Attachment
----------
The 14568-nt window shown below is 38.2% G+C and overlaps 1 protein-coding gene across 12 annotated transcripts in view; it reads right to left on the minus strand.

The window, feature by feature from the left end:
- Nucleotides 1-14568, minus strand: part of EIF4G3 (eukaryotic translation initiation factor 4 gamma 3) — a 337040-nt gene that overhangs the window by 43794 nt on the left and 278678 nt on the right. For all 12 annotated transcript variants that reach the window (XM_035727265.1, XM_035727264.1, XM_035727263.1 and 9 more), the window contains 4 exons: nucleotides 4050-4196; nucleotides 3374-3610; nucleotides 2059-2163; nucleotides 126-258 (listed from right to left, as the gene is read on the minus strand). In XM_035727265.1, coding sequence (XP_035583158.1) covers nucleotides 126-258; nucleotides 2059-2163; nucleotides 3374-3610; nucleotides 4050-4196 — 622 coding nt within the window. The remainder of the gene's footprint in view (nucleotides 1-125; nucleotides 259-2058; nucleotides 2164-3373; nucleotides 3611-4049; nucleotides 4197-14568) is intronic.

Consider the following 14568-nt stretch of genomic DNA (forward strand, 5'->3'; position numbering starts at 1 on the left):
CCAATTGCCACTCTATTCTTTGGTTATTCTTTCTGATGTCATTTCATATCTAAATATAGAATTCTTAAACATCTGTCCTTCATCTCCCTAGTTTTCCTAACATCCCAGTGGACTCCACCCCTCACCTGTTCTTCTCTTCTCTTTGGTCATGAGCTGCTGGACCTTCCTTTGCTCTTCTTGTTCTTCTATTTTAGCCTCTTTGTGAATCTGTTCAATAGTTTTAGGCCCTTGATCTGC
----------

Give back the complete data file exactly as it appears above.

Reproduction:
The 14568-nt window shown below is 38.2% G+C and overlaps 1 protein-coding gene across 12 annotated transcripts in view; it reads right to left on the minus strand.

The window, feature by feature from the left end:
- Nucleotides 1-14568, minus strand: part of EIF4G3 (eukaryotic translation initiation factor 4 gamma 3) — a 337040-nt gene that overhangs the window by 43794 nt on the left and 278678 nt on the right. For all 12 annotated transcript variants that reach the window (XM_035727265.1, XM_035727264.1, XM_035727263.1 and 9 more), the window contains 4 exons: nucleotides 4050-4196; nucleotides 3374-3610; nucleotides 2059-2163; nucleotides 126-258 (listed from right to left, as the gene is read on the minus strand). In XM_035727265.1, coding sequence (XP_035583158.1) covers nucleotides 126-258; nucleotides 2059-2163; nucleotides 3374-3610; nucleotides 4050-4196 — 622 coding nt within the window. The remainder of the gene's footprint in view (nucleotides 1-125; nucleotides 259-2058; nucleotides 2164-3373; nucleotides 3611-4049; nucleotides 4197-14568) is intronic.

Consider the following 14568-nt stretch of genomic DNA (forward strand, 5'->3'; position numbering starts at 1 on the left):
CCAATTGCCACTCTATTCTTTGGTTATTCTTTCTGATGTCATTTCATATCTAAATATAGAATTCTTAAACATCTGTCCTTCATCTCCCTAGTTTTCCTAACATCCCAGTGGACTCCACCCCTCACCTGTTCTTCTCTTCTCTTTGGTCATGAGCTGCTGGACCTTCCTTTGCTCTTCTTGTTCTTCTATTTTAGCCTCTTTGTGAATCTGTTCAATAGTTTTAGGCCCTTGATCTGC